'''Hamlet''': '''Hamlet:''' Slanders, sir, for the satirical rogue says here that old men have grey beards, that their faces are wrinkled, their eyes purging thick amber and plum-tree gum and that they have a plentiful lack of wit, together with most weak hams.[[note]]In this last bit, Hamlet basically says Polonius has a flabby ass.[[/note]]



-->The point!—envenom'd too! Then, venom, to thy work. ''(Stabs Claudius)''

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-->The point!—envenom'd -->'''Hamlet:''' The point!--envenom'd too! Then, venom, to thy work. ''(Stabs Claudius)''''[stabs Claudius]''



-->'''Hamlet''': For thou dost know, O Damon dear,\\

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-->'''Hamlet''': -->'''Hamlet:''' For thou dost know, O Damon dear,\\



'''Horatio''': You might have rhymed.[[note]]Horatio was expecting Hamlet to go for "ass", the obvious rhyme.[[/note]]

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'''Horatio''': '''Horatio:''' You might have rhymed.[[note]]Horatio was expecting Hamlet to go for "ass", the obvious rhyme.[[/note]]



-->'''Gertrude''': O, what a rash and bloody deed is this!

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-->'''Gertrude''': -->'''Gertrude:''' O, what a rash and bloody deed is this!



-->'''Polonius''': Hath there been such a time, I would fain know that, that I have positively said "'Tis so", when it prov'd otherwise?\\
'''Claudius''': Not that I know of.

to:

-->'''Polonius''': -->'''Polonius:''' Hath there been such a time, I would fain know that, that I have positively said "'Tis so", when it prov'd otherwise?\\
'''Claudius''': '''Claudius:''' Not that I know of.
21st Apr '16 2:44:08 PM Aquila89
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* PreMortemOneLiner: Hamlet, when he finally kills Claudius after hearing that his sword was poisoned.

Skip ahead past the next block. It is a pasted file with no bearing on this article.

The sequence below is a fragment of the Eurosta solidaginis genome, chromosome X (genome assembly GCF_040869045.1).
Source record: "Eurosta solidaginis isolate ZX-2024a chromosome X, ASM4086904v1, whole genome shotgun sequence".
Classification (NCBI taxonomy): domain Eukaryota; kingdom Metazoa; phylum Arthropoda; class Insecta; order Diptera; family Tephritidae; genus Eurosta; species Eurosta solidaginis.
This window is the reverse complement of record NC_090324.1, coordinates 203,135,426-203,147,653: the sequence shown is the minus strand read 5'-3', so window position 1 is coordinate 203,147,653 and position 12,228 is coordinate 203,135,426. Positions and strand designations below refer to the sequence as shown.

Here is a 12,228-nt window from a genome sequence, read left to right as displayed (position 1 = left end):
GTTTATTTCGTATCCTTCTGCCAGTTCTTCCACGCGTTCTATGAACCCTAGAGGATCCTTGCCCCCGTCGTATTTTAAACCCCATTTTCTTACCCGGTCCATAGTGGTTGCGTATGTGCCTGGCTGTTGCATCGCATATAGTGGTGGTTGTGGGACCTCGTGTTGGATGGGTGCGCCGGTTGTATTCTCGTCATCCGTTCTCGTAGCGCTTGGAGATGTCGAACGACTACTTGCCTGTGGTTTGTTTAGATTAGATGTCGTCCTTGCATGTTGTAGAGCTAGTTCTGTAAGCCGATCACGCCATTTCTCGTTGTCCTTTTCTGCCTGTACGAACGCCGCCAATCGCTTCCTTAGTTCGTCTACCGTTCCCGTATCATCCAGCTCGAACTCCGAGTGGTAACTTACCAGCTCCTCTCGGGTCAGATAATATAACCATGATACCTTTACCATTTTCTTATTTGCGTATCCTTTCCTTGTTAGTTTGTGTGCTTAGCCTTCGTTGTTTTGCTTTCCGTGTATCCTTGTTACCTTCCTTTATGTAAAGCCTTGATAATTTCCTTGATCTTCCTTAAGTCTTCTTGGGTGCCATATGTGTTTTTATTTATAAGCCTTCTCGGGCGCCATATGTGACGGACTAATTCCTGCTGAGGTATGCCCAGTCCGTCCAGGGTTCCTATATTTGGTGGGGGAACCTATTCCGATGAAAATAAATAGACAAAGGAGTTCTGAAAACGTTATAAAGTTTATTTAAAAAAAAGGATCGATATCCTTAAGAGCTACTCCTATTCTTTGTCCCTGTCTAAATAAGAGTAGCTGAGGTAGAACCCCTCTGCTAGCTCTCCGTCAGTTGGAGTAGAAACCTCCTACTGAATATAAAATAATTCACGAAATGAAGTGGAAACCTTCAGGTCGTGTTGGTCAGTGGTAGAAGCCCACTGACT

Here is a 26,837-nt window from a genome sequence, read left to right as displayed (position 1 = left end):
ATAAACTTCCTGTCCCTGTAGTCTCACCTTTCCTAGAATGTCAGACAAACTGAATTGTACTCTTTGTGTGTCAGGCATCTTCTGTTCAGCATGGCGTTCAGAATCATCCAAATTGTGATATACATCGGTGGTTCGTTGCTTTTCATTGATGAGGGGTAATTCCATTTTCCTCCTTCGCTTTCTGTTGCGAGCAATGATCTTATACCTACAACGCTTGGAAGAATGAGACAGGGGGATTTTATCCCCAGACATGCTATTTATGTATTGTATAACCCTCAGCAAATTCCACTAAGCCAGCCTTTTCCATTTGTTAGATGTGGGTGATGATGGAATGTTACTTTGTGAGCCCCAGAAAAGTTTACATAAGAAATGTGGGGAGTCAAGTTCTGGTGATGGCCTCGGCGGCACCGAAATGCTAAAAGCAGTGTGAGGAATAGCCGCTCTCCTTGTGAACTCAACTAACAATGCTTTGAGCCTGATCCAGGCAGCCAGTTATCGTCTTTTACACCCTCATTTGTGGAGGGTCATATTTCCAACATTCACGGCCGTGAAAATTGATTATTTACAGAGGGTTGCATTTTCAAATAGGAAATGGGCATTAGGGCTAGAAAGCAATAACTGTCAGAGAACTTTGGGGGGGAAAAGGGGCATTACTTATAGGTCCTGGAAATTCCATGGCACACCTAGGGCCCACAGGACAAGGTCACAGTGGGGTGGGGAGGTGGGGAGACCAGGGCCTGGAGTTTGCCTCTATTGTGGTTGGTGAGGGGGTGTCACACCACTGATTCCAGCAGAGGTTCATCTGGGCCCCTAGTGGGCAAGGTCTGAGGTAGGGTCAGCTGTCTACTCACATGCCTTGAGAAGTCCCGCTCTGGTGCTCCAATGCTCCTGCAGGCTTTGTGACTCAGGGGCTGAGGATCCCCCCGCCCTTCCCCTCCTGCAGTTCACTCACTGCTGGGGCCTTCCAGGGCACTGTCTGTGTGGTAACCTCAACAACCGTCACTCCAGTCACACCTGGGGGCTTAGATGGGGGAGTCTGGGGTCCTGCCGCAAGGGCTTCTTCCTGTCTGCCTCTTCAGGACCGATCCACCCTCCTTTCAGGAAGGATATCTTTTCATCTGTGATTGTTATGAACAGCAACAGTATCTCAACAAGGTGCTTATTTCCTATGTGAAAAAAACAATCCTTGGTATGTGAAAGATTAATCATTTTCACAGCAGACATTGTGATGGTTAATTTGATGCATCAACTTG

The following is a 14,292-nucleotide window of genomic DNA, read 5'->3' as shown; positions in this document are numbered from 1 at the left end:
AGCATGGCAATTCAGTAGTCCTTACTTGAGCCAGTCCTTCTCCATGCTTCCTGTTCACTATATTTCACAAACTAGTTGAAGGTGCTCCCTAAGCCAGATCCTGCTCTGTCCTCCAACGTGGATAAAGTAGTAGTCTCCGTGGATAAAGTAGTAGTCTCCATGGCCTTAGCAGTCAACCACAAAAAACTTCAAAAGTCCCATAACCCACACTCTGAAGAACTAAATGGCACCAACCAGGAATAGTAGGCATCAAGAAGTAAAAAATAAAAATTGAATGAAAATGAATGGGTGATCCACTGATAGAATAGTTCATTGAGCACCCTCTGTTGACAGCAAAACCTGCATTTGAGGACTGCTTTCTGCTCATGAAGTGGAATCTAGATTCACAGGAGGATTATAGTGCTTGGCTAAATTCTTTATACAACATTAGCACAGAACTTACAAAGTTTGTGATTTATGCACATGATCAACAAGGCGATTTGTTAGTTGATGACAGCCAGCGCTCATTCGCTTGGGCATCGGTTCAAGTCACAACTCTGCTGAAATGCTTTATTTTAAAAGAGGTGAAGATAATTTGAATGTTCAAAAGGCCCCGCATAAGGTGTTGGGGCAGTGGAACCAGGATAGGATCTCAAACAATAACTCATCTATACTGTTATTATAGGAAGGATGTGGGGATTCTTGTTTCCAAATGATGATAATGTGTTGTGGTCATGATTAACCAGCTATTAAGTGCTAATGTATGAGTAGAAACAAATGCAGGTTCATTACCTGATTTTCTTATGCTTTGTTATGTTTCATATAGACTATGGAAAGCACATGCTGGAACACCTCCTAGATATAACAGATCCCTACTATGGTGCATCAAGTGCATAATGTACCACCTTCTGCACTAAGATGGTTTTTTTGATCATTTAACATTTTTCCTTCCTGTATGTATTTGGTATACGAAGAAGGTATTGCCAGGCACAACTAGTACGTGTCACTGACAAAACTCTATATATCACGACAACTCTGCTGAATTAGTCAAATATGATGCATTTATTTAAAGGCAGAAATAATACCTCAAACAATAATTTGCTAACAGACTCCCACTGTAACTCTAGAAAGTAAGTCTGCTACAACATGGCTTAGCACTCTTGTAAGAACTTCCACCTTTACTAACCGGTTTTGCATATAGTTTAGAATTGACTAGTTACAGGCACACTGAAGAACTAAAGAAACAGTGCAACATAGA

-->The point!—envenom'd too! Then, venom, to thy work. ''(Stabs Claudius)''
6th Apr '16 11:18:17 AM LordGro
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*** The stage direction "Exeunt severally; Hamlet dragging in Polonius," may come off this way.
6th Apr '16 11:01:07 AM annieholmes
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*** The stage direction "Exeunt severally; Hamlet dragging in Polonius," may come off this way.
3rd Apr '16 11:37:55 AM Silverblade2
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* DeathByAdaptation: The Branagh version goes above and beyond the call of duty by adding Osric and all of the named palace guards to the fatalities in the final scene.



* KillEmAll: The Branagh version goes above and beyond the call of duty by adding Osric and all of the named palace guards to the fatalities in the final scene.
31st Mar '16 6:30:18 AM Silverblade2
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* NoYou: When Gertrude lectures her son.
-->'''Queen Gertrude:''' Hamlet, thou hast thy father much offended.\\
'''Hamlet:''' Mother, you have my father much offended.



* {{World of Ham}}let

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* %%* {{World of Ham}}letHam}}



* DoesThisRemindYouOfAnything: And how!

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* %%* DoesThisRemindYouOfAnything: And how!
23rd Mar '16 4:59:45 PM WillKeaton
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Since ''Hamlet'' is almost always performed with cuts (performing the whole thing usually takes almost four hours), arguably ''every'' production is an adaptation, some even switching out scenes for pacing purposes (like the 2010 version did as explained [[http://blip.tv/file/4634599 here]] and [[http://blip.tv/file/4631899 here]]. Sometimes the basic idea is what's adapted, more or less faithfully, and little or none of the original language is used.

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Since ''Hamlet'' is almost always performed with cuts (performing the whole thing usually takes almost four hours), arguably ''every'' production is an adaptation, some even switching out scenes for pacing purposes (like the 2010 version did as explained [[http://blip.tv/file/4634599 here]] and [[http://blip.tv/file/4631899 here]]. here.]] Sometimes the basic idea is what's adapted, more or less faithfully, and little or none of the original language is used.
23rd Feb '16 3:28:57 AM MasoTey
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* NotMyDriver: In the Almereyda/Hawke film, the scene where Hamlet intends to kill his uncle Claudius is played this way -- Hamlet replaces the chauffeur. Claudius gives his IgnoredEpiphany soliloquy in the backseat of his limo.